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6WoW is a Lot Like Work
In World of Warcraft, like real life, you need money. WoW uses in-game gold as currency and to do the fun stuff ("raiding" and killing huge monsters) you'll need a lot of gold. And getting it isn't a whole lot more fun than working at Burger King.
You earn gold by "farming," which is the slang term for the monotonous quests players slog through each day, that generally involve killing X monsters, or collecting X items and getting gold in return. Over and over and over again. For hours.
Active players will need to do this tedious farming about two days a week, to fund the actual fun part of their game. So basically not only do you have to work a day job to pay for the game, but your character also has to have a day job to pay for his raiding.
Even stranger, enterprising gamers can make gold in a sort of commodities market that has formed in the WoW world. There is an in-game auction house where items are bought and sold between players. So you can sit there among the elves and monsters and act like you're on the floor of the stock exchange. Buy low, sell high, get rich.
There are even complex software plugins people use to track price histories and trends. There is speculation, price fluctuations, and selling panics. If you're asking why this is superior to, say, getting a similar job in real life, we suspect the answer is that in WoW you get to dress like this the whole time:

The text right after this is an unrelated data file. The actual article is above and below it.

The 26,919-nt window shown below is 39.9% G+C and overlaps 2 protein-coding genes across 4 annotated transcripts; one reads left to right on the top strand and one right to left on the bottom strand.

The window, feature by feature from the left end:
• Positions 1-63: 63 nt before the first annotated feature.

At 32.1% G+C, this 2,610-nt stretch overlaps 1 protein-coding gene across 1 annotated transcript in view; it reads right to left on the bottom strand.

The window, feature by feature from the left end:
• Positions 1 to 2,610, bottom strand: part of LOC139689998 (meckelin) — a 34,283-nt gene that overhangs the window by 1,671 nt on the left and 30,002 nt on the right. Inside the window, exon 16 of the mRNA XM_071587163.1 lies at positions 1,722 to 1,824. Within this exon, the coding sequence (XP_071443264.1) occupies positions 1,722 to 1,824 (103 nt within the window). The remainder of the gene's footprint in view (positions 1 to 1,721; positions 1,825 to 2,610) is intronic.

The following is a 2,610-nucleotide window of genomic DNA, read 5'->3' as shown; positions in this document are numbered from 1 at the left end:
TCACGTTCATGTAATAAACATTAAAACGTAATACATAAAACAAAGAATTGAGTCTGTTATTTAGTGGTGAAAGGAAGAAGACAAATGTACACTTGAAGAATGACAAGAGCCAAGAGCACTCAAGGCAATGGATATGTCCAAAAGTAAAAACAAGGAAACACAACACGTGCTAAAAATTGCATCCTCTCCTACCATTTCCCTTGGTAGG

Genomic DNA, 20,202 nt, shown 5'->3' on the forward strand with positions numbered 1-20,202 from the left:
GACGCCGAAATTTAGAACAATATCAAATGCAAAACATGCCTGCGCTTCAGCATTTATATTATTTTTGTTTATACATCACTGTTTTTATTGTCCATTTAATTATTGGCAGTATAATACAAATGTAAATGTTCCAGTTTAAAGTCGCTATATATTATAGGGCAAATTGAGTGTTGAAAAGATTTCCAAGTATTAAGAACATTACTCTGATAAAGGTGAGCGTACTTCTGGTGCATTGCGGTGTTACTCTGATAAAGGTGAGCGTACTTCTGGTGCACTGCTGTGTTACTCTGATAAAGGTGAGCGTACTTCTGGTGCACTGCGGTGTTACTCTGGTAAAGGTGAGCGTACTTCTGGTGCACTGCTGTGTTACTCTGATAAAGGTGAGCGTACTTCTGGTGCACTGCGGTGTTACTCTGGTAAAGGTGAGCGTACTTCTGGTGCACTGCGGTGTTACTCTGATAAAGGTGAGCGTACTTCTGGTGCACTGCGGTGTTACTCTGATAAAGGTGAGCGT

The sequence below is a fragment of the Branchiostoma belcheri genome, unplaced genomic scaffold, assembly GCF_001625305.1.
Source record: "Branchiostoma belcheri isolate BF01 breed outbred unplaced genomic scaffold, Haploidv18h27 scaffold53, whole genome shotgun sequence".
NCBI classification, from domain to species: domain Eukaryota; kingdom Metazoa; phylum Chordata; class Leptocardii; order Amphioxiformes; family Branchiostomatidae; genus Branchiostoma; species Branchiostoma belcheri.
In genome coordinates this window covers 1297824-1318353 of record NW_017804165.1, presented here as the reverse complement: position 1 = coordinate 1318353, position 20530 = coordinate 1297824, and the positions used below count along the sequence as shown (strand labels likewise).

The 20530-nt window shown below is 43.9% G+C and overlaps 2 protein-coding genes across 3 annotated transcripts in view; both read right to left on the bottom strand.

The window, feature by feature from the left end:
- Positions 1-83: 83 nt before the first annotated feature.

5WoW is Also a Lot Like Job Hunting
You know how during your first month in prison you want to find a gang to join, so somebody's got your back in case you get shanked in the yard? Well in World of Warcraft those gangs are called guilds.
Either fortunately or unfortunately, depending on how you look at it, guilds have plenty of people lining up ready to sacrifice their social lives to the group. Aspiring members are so eager that they are willing to go through a ridiculously involved guild application process. So you...
1. Register on the guild forum and fill out an application like this one.
2. Guild officers then go over your application, check out your equipment and contact you if you meet their standards.
3. If you measure up, you'll be allowed to go on some raids (missions) with them as an "app", where you're allowed only limited participation. This could go on for weeks.
"And you say if I do this, you'll let me in your guild?"
4. You will go on some more raids with them as a "trial", now with limited access to forums and guild chat. Again this could last for weeks or months.
5. Finally you will be made a full "member", assuming you've not been rejected at any of the previous steps.
You might have noticed that most political offices don't have that kind of vetting process. There are even websites featuring guild application tips and applicants often spend insane amounts of time putting together biographies or even animated presentations touting their skills.
And when applicants get turned down, it gets ugly.
At this point, guild shopping might sound suspiciously like job hunting to you, but it isn't. When you apply for a job, employers not only don't mind you applying for other jobs at the same time, they expect it. In WoW, you are expected to only apply with one guild at a time. So if the months-long trail period ends in failure, you start over.
And you do it all for the privilege of wearing the guild's proud name over your head everywhere you go.